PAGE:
1994 Subaru Legacy Wagon 2.2 gas from North America
A true workhorse designed for snow days and backcountry adventures
Upper radiator hose leak.
Cloudy plastic headlight lenses.
Clear coat peel.
Window switch stopped working.
Power steering pump leaked.
Front left wheel bearing went bad.
Wrinkled sun visor.
I love this wagon. It has been very reliable, capable, spunky and thrifty.
This is the car for the budget minded adventurer. It is a great bargain in today's market. The car has plenty of storage space, plenty of roof rack space, enough power and ground clearance to take you to where you need to go.
Snow & ice are laughable joke when you outfit the wagon with killer snow tires. Long distance trips are comfy and the motor does not mind cruising 65-70 mph at 3K RPM. Washed out dirt roads heading up into the back country can be navigated with ease. City commutes and parking are a snap. Visibility is 360. Controls and levers are in the right spot. Tach, electric windows, A/C, good radio... what more could an adventure bum want!?!
The transmission gear ratios seem to be perfectly matched for the motor. Steep hill climbs are easy and the RPM ranges don't leave the motor struggling to build steam. Also uphill starts are aided by a clutch brake assistance feature which holds the brake on while you slide your right foot from the brake to the gas. This helps the driver keep from stalling the motor, even when navigating rough dirt roads.
One of my favorite features is that Subaru made sure that you'll never accidentally leave your lights on. Unlike every other auto company out there, when you turn your key off, all your lights turn off. So no need to worry about dead batteries.
I travel with ski gear, mountain bikes, hiking gear, 15 foot canoes and other outdoor stuff in my wagon all the time, so I opted to remove the rear bottom seat cushion. This allows the folding rear seats to lay flat, while giving me the option to recline my driving seat back a bit.
When I bought this wagon I took it straight to my mechanic. I had the timing belt replaced, along with the oil pump, water pump and had all the gaskets and seals replaced too ($1000 bill & peace of mind). Subaru motors are leaky motors due to their design. Starting with fresh seals, pumps and belts is the only way to fly. I also had the cooling system flushed. You never know how the last person treated the motor, and your cooling system / oiling systems are the most important part of the motor. Don't cook your heads; they'll work and crack and that job is way more than $1000.
When I visit the wrecking yard, I'll look for Legacy Wagons. When I find one I take a look at the odometers. 3K - 35K is typical. Doors shut great, never sag, seat fabric in great condition, motors which have not been picked apart... the cars look like they are in fantastic condition. I think the owners simply grew tired of waiting for the car to die. Of the parts that went bad on my car, I sourced most of the replacement parts at the local wrecking yard. The power steering pump, and window switches were some of the items I got. The used parts worked fantastic.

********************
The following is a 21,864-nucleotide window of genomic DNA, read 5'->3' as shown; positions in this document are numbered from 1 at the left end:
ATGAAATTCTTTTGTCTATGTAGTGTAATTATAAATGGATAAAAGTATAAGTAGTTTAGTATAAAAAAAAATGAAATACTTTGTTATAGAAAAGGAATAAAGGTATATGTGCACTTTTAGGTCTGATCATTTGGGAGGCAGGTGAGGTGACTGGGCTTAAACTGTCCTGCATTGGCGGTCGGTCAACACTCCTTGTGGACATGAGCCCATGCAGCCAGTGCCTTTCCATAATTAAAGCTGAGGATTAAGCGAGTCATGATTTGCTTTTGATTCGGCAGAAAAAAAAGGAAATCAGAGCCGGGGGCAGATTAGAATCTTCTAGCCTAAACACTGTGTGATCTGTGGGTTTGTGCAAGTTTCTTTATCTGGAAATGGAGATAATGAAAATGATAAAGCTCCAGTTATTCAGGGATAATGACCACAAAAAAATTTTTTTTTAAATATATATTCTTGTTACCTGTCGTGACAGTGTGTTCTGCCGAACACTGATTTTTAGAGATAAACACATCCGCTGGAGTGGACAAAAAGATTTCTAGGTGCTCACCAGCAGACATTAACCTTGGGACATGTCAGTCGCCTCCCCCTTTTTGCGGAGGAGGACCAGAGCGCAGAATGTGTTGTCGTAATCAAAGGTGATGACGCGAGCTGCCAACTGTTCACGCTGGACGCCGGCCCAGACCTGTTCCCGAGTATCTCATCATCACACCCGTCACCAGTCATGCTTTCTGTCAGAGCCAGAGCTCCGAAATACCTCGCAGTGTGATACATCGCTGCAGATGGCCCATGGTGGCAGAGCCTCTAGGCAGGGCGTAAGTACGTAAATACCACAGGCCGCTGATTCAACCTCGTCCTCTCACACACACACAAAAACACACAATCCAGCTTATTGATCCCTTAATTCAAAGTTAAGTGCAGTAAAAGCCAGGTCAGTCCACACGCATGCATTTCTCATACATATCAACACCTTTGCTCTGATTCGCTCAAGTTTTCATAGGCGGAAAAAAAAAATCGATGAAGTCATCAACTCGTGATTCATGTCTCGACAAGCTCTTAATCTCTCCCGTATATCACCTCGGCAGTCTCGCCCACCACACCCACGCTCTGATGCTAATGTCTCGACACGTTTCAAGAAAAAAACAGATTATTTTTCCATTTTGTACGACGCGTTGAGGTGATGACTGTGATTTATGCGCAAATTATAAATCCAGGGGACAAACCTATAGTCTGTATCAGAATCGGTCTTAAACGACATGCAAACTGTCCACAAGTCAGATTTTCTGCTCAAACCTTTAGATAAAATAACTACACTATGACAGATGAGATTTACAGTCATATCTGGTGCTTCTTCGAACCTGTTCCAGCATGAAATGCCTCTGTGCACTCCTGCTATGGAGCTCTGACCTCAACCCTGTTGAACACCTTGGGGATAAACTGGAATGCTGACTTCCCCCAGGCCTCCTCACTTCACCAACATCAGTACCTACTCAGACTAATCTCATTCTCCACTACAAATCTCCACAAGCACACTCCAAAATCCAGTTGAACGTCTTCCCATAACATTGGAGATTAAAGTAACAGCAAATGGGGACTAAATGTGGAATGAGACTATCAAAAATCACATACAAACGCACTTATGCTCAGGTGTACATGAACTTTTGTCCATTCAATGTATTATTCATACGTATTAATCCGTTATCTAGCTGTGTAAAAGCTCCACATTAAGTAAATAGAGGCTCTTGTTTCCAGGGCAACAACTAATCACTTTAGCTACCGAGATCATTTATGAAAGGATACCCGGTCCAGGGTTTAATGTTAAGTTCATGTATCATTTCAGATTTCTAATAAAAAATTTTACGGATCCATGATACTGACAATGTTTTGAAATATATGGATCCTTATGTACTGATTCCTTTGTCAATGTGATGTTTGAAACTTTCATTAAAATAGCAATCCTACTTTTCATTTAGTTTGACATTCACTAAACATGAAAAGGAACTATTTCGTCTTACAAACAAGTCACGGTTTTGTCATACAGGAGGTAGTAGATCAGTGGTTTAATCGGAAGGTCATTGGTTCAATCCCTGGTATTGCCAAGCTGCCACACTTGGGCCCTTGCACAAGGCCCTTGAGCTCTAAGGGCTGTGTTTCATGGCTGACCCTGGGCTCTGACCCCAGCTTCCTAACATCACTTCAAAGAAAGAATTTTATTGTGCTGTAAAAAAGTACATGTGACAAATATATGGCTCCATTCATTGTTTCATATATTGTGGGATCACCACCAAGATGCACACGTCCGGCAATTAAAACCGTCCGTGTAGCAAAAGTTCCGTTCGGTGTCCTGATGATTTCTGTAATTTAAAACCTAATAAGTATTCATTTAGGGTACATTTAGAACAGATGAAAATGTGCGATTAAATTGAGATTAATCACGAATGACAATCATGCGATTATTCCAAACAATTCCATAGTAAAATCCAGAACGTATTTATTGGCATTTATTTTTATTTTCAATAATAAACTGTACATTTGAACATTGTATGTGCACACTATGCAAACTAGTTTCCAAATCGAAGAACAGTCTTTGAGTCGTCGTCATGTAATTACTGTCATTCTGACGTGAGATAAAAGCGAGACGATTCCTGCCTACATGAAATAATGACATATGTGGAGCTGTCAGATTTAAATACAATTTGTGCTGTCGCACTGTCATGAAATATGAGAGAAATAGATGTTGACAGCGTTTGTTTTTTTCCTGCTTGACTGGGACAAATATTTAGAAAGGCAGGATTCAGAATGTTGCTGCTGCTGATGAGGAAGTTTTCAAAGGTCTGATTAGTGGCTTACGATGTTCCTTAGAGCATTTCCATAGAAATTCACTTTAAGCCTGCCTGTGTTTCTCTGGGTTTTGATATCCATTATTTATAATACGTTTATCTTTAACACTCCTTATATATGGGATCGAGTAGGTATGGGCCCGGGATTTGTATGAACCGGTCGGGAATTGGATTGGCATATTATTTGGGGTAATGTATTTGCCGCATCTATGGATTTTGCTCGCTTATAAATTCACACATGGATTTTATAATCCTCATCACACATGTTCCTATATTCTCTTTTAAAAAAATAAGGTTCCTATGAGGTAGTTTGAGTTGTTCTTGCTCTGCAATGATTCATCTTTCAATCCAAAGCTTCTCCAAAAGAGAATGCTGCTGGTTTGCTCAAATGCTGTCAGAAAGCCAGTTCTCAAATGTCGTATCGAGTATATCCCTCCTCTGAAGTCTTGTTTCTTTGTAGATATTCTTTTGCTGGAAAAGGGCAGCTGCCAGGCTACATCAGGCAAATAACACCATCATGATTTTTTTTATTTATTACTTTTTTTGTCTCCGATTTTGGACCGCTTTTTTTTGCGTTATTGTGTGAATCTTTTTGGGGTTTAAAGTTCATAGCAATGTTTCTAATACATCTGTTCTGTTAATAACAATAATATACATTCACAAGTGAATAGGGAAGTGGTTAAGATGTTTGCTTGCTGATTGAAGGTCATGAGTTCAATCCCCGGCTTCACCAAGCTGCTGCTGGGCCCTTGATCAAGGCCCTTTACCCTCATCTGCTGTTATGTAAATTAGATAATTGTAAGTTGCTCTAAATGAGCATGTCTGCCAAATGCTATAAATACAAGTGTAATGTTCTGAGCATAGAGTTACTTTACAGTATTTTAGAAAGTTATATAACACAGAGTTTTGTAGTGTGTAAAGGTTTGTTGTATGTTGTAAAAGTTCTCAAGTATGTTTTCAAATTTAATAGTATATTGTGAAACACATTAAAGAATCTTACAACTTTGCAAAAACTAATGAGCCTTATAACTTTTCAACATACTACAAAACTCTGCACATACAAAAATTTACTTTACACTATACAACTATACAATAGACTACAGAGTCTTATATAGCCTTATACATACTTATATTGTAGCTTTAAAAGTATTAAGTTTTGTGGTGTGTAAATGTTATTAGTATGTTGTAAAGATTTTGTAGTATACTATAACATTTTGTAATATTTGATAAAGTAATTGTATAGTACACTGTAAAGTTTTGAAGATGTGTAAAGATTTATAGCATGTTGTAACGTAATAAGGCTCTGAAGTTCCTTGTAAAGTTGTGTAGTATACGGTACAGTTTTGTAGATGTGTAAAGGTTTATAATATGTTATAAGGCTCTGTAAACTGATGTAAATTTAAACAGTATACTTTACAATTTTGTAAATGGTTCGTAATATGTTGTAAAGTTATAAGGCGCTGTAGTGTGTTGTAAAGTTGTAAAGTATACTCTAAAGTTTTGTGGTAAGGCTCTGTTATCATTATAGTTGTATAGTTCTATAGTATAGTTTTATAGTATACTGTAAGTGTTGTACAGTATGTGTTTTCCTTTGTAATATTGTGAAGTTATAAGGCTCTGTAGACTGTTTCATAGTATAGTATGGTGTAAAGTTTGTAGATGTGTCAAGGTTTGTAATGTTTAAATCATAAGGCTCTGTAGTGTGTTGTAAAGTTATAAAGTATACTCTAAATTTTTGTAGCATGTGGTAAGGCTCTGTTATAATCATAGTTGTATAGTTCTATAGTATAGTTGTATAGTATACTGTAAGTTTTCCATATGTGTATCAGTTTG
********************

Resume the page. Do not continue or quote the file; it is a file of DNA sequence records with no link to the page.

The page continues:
I polished my head lights, now they are like wet ice. The upper radiator hose simply developed a small split. Replacing that was easy. I took both front hubs off and had a local NAPA shop press new bearings in. I swapped in new front drive lines, new brake rotors and brake pads at the same time.
My biggest complaint are the auto seat belts. I learned that Canadian models did not have this auto feature. So I did some homework at the local wrecking yard. I discovered that Subaru Outback (gen 1) seat belt systems will bolt right in. So I removed the auto buckle crap and bolted in the Outback belts and buckles. My wagon has standard seat belts and I love it.
Properly maintained and wisely driven, these cars should be able to take you on many long journeys. These cars are a dime a dozen, but they are built like a million bucks. They are not fancy or racy, but they are strong and just right for the action adventurer on a budget.
Would you buy another car from this manufacturer? Yes
Review Date: 20th August, 2016
23rd Aug 2016, 13:00
Speaking as a former mechanic, my view is that Subarus tend to take more looking after than other Japanese makes and the maintenance generally is quite tricky (try getting to the spark plugs on some models).
I don't know if it's a factor elsewhere in the world, but here (the UK) they are usually bought by the farming community, who believe in running all vehicles into the ground, as hard and as fast as possible, with no regard to maintenance. Second- hand examples thus get a bad reputation, through no real fault of their own.